I found out when I went to Cebu one Christmas, to accompany a friend who had just recently moved there, and this last Christmas eve, that noche buena or media noche is also a strictly family affair for the rest of the country. In Cebu, my first Christmas away from home, we slept after midnight mass because there was no restaurant open or any food stall from which we could buy anything. On Christmas day we toured the entire city looking for a place to eat and not one single food outlet was open.
The past several Christmases were marked by my being married, and the event is spent with the in-laws, who take care of all the food preparation. Last Christmas, though, owing to the hubby's nature of work, we couldn't go home, and made the decision to spend Christmas in the city, with all its commercial splendor.
The nannies had to go. With two small kids, I couldn't prepare a Christmas feast at home. We decided early on to spend Christmas eve - midnight mass and noche buena - in a hotel, but at the last minute the hubby wanted to hear mass in a "real" church. So out we went. On the way to church we spotted the Danish Connection open. I've always wanted to try the restaurant, so we decided to have our early media noche there.
We only had an hour for a meal as the restaurant closed at 10pm. We were just grateful it was still open when we arrived. It was fairly empty, with just two other tables occupied by individual foreigners. My little girl amused the Israeli seated next to us, shrieking delightedly every time she coaxed out a friendly smile. It was a little dark and a little too quiet for a festive Christmas feast, but the great food more than made up for the dreary ambience.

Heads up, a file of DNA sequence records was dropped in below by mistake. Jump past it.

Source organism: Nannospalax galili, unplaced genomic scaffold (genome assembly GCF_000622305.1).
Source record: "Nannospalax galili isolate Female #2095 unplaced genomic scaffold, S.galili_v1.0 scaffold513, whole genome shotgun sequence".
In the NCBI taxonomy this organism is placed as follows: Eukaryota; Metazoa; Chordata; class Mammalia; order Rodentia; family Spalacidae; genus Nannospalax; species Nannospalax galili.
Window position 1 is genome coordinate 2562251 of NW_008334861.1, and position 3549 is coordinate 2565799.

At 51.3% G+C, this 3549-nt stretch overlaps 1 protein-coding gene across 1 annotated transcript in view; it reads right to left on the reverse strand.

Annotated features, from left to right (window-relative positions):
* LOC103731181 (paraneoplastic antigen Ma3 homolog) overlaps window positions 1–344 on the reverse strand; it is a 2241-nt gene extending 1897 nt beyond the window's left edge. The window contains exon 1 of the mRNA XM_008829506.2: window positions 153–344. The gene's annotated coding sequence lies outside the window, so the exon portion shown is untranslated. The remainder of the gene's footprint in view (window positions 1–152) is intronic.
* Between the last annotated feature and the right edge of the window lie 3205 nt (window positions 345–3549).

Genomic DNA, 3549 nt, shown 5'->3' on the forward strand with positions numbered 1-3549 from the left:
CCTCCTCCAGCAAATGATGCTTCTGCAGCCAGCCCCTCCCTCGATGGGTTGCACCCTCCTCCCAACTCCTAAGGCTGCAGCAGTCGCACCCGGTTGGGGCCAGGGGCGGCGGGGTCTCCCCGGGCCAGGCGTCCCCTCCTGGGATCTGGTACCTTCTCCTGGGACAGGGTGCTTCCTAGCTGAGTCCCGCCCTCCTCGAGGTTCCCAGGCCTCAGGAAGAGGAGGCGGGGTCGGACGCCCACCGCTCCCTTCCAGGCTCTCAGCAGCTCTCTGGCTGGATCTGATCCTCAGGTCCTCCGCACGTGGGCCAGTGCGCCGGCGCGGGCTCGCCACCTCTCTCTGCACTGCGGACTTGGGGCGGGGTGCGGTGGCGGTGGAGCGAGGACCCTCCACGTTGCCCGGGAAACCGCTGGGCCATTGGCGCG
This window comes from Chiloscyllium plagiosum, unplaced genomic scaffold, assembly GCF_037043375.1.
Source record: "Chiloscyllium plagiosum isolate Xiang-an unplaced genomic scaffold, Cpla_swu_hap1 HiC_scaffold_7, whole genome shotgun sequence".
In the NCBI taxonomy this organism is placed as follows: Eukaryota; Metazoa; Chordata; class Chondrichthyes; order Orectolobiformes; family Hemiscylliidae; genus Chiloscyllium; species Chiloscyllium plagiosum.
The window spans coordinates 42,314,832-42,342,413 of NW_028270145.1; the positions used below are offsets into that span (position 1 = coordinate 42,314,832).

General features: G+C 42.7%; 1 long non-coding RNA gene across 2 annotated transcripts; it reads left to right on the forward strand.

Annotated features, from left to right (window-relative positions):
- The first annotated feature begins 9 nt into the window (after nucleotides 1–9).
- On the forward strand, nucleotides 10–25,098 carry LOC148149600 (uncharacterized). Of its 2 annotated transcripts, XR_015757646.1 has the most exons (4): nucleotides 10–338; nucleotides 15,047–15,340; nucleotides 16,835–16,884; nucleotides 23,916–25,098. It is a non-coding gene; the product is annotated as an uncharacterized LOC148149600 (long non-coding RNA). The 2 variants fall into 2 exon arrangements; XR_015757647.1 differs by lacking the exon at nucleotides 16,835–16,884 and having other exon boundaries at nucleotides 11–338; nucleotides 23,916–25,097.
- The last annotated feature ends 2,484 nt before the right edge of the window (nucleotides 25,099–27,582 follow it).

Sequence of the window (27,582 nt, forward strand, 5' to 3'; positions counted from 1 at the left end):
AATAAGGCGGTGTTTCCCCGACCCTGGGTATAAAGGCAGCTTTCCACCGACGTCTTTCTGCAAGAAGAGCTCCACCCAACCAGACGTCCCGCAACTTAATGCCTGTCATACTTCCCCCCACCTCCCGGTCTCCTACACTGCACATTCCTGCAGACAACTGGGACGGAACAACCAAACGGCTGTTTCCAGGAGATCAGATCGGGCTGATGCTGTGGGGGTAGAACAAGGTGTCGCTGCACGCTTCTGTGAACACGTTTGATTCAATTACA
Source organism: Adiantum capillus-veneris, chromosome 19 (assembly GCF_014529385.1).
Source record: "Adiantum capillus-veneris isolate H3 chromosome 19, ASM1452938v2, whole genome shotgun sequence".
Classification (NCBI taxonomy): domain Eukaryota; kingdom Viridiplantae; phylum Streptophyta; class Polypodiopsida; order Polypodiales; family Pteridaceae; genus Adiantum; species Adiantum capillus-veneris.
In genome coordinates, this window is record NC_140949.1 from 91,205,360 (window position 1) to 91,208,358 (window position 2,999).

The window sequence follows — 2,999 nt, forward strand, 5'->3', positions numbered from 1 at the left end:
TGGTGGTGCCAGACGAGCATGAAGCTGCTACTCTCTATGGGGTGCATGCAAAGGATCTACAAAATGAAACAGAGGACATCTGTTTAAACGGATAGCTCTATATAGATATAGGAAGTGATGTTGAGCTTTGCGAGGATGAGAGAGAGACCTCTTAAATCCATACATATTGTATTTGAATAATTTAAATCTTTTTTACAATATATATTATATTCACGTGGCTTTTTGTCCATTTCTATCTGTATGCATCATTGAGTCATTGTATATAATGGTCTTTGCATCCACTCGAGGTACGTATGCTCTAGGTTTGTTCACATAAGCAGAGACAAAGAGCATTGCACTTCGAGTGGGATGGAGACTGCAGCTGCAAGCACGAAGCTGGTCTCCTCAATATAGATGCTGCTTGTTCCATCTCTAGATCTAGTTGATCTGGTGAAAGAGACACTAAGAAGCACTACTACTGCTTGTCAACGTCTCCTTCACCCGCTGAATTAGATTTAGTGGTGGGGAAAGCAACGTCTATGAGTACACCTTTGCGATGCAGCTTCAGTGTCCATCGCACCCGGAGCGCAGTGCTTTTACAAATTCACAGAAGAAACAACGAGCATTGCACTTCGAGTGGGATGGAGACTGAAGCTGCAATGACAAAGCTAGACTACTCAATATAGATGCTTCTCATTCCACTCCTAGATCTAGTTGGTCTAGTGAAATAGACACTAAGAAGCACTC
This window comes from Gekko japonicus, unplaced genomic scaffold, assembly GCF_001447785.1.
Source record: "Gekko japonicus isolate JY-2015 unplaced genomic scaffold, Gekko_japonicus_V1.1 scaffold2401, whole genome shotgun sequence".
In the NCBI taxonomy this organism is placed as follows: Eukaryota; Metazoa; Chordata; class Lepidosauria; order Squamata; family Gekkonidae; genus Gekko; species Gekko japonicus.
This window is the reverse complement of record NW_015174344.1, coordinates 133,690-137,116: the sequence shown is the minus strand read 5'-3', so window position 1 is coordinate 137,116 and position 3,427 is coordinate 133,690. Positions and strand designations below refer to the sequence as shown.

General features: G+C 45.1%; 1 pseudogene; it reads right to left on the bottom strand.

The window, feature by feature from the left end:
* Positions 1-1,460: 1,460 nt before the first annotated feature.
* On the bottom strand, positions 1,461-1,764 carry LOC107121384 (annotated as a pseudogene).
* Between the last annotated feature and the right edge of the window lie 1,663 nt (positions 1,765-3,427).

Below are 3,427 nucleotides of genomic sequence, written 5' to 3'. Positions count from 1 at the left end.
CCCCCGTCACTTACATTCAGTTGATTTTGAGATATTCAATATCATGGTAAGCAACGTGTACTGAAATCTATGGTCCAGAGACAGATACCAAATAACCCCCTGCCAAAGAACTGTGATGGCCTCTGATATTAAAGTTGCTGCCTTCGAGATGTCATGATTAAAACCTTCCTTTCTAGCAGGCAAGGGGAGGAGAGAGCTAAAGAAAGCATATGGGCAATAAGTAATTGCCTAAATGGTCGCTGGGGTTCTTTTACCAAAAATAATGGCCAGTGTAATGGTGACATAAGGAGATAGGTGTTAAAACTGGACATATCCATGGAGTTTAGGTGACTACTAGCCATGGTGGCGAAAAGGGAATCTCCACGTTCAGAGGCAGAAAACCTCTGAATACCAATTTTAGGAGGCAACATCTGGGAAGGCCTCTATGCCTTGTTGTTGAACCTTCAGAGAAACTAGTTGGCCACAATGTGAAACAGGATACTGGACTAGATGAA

It was one of my best Christmas noche buena repasts to date. We started with glasses of eggnog to accompany the Danish appetizer platter (smǿrgasboard) of roast beef, liver paté and gravlax (marinated Norwegian smoked salmon with dill mustard). Of course we had to have Danish meatballs, and it was just like how my host family in Arhus, Denmark cooked, though without the authentic Danish gravy. We also had a thick and hearty Viking Goulash, full of flavor and very filling.
But the main event of the evening was the lamb shank - grilled, braised and baked to tender perfection. Our waitress forgot to serve the mint jelly, but we didn't mind, because it needed nothing else. It was fork-tender, the meat falling easily away from the bone, and the cartilage was reduced to transparent jelly. Melt-in-your-mouth goodness, heightened by rosemary. The way all lamb shanks should be cooked.
Since we were overflowing with dessert and wine gifts, we skipped them at the restaurant. We were full, anyway, and we wanted to savor the lamb shank more with the taste it left on our tongues.
We were prepared to spend much, it was Christmas after all, but we ended up paying a bill just a little above what we would pay for a hotel buffet, for one. Not bad for a Christmas away and out of home. Even with all the commercial trappings.
I couldn't have cooked lamb shank that exceptionally. It was great, really.
Danish Connection Restaurant and Viking Cafe
Kalayaan Avenue corner Fermina Street, Poblacion, Makati City
Lasang Pinoy 5 is hosted by Mike of Lafang, definitely the best pastime in the world!